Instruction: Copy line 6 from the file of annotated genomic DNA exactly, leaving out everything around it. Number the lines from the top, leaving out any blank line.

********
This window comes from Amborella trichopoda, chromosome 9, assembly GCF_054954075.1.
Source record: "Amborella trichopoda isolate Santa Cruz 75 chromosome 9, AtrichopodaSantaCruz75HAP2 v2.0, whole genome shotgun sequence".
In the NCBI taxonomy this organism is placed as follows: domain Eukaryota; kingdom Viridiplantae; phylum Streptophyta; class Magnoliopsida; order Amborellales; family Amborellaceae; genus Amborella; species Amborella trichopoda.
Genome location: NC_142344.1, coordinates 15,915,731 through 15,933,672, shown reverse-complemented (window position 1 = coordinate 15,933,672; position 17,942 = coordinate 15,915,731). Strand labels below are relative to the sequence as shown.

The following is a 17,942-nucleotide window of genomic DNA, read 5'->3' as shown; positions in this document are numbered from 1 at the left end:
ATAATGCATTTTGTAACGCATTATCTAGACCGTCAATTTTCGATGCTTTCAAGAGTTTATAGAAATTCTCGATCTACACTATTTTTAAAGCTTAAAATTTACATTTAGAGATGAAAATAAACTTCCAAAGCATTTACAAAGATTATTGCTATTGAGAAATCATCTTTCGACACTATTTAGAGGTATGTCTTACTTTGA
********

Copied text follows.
ATAATGCATTTTGTAACGCATTATCTAGACCGTCAATTTTCGATGCTTTCAAGAGTTTATAGAAATTCTCGATCTACACTATTTTTAAAGCTTAAAATTTACATTTAGAGATGAAAATAAACTTCCAAAGCATTTACAAAGATTATTGCTATTGAGAAATCATCTTTCGACACTATTTAGAGGTATGTCTTACTTTGA